As those events have grown into the mainstream, their respective industries have grown through equipment sales, vacation packages and lift tickets. A bad week on snowmobiles at the X Games, however, does not concern leaders in the industry, who say recreational riders recognize the clear demarcation between a casual weekend with friends and what the competitors try in the X Games.
"You never see it where we go," said Ed Klim, president of the International Snowmobile Manufacturers Association. "That's just pushing it to the extremes, which is why they call it the X Games."
Buoyed by steadily growing success since his X Games debut in 2010, when he earned a bronze medal, Moore had a full schedule planned for this season, in an attempt to earn his share of the still-limited prize pool competitive snowmobiling generates.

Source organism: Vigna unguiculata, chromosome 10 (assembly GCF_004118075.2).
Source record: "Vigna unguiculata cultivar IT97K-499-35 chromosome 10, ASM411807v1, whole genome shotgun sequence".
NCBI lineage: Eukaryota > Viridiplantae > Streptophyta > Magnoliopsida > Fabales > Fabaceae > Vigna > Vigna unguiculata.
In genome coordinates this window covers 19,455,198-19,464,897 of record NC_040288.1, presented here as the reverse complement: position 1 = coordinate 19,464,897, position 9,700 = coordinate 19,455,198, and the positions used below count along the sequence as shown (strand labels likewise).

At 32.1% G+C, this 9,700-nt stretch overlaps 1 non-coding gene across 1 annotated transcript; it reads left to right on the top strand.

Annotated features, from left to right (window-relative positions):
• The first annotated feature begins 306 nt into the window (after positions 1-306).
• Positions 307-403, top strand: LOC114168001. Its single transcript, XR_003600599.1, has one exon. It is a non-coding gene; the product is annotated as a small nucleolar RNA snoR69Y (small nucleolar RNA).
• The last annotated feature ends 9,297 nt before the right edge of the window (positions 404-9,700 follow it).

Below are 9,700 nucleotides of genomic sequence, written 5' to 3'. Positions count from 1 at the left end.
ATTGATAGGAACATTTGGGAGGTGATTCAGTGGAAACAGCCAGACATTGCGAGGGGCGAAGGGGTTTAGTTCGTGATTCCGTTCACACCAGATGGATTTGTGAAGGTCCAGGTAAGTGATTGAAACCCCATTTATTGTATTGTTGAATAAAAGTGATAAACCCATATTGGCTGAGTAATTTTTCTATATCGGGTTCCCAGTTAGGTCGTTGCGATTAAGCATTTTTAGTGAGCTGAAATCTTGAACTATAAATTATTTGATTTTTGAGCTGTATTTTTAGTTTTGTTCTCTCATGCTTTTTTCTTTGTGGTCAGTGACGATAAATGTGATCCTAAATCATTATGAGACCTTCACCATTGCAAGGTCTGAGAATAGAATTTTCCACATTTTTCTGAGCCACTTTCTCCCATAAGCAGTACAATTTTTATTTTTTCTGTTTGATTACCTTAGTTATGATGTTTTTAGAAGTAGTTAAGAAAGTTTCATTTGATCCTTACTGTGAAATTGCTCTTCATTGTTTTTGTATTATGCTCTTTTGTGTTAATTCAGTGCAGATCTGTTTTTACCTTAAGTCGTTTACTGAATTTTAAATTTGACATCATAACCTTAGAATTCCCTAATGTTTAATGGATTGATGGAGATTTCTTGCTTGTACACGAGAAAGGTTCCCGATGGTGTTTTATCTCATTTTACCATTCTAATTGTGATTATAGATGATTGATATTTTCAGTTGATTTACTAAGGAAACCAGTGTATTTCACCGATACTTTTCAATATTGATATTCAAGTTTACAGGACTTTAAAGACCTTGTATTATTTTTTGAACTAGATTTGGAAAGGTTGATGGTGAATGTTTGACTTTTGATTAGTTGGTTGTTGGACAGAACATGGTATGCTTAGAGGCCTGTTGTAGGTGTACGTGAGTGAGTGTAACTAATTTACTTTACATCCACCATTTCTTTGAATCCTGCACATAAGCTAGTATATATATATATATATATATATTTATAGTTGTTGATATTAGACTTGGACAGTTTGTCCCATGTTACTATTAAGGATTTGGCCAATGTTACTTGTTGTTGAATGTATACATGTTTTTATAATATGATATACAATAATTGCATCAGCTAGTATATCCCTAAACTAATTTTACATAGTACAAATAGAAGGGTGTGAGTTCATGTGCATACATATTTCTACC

Moore's death will leave a gap in the sport, depriving it of a man LaVallee called "a fierce competitor" with a "very creative mind" — the sort of traits that keep daredevils pushing the envelope and entertaining fans for pennies on the dollar compared to what NFL players or NASCAR drivers can make.
The risks they take, however, are every bit as serious, and now their sport is in the spotlight.
"It does look bad for the sport in general," said Tucker Hibbert, a winner of six straight X Games snowmobiling titles in SnoCross, who skips the more dangerous freestyle event. "But at the same time, when you see someone doing something amazing and cool, and record-breaking on a snowmobile, it sheds good light on what we do. It's the nature of sport in general. You have to deal with it. For me, I love riding snowmobiles, enjoy racing and riding. You have to do everything you can to be safe and take precautions you need to avoid injuries and crashes."
AP Sports Writer Pat Graham contributed to this report.
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